Vivendi is continuing its hostile bid to acquire a significant stake in Mediaset. The French media giant announced yesterday that it had now passed the 20% threshold of ownership in the Italian broadcaster.
Industry observers have been taken by surprise by the speed with which Vivendi has upped its stake in Mediaset, and the French group’s objectives remain unclear.
Fininvest’s leading position as holder of 40% of the voting rights in Mediaset means that Vivendi would have a hard time mounting a full hostile takeover of the broadcaster.
Analysts at Berenberg have suggested that Vivendi may be building its position as a bargaining tool to force Fininvest and Mediaset to come to an arrangement in relation to their long-running dispute over Vivendi’s decision to abort a deal whereby it would have taken control of pay TV unit Mediaset Premium, instead of pursuing the matter in the courts, as they are currently doing.
“It seems a possibility that Vivendi is in fact trying to scare Fininvest and Mediaset, with the intention of making them drop their lawsuits against the French group,” it said in a note released today.
Berenberg calculated that Mediaset would have paid a maximum of €850 million for its stake, based on Mediaset’s share price – much less than the €2 billion or so in damages the analysts reckon it may be liable for if the lawsuits currently being mounted go against it.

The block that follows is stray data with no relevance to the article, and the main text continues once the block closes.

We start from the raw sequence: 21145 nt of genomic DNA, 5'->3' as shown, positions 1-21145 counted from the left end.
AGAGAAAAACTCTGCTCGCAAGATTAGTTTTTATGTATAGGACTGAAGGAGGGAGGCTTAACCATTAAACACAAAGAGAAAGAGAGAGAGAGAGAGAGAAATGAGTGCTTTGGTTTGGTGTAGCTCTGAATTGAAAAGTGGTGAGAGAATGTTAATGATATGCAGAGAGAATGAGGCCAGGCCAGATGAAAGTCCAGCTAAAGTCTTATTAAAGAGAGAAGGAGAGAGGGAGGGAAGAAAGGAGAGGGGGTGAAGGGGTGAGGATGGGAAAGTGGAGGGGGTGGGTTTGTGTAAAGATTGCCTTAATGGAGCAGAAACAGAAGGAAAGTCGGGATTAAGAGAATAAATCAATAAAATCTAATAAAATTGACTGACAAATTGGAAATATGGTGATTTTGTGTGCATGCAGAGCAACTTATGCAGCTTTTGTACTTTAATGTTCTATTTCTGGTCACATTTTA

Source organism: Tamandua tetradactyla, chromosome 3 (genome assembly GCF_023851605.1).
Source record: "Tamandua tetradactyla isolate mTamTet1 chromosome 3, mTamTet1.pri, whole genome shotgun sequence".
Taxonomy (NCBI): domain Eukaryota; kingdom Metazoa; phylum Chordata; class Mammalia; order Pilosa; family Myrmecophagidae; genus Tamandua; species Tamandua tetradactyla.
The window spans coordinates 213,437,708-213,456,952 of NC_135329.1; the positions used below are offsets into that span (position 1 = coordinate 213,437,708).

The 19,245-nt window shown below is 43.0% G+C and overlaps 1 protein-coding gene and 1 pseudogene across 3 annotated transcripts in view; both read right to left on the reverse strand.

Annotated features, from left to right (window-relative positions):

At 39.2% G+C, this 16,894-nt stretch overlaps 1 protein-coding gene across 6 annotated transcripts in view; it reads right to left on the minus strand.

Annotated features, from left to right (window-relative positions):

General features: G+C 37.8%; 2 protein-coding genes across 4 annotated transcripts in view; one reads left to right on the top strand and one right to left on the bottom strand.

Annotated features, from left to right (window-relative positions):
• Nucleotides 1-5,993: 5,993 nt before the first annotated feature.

Berenberg hypothesised that Vivendi may have built its stake In Mediaset through a combination of ordinary shares and derivatives, meaning that it likely paid much less.
Mediaset and Fininvest are separately pursuing Vivendi over damages they say were inflicted on the broadcaster as a result of Vivendi pulling out of the agreement to buy the pay TV operation.
Berenberg is sceptical about the rationale for the move given by Vivendi itself – namely, that a strategic partnership between the pair still makes sense. It describes the possibility of Vivendi and Mediaset now achieving a deal as “rather unlikely” and points out that the goal of building a global OTT platform is built on shaky foundations. “We doubt Vivendi has the pockets to do what Netflix and Amazon are seeking to do, and Mediaset certainly does not,” it said.
While collaboration in content and distribution may make some sense if content can be amortised across different markets, with Vivendi providing distribution opportunities, language limitations could play a role in limiting the value of this, Berenberg said. However, one area where the pair could come to an agreement is through a possible sale of the transmission tower business of Telecom Italia, in which Vivendi is the largest shareholder, to Mediaset.
While Vivendi may now attempt to build its stake further, Berenberg argues that Vivendi will have a challenging time taking “creeping control” because “Fininvest is so much larger” than other companies where the French media group has adopted similar tactics, and “better positioned to block Vivendi’s tactics”.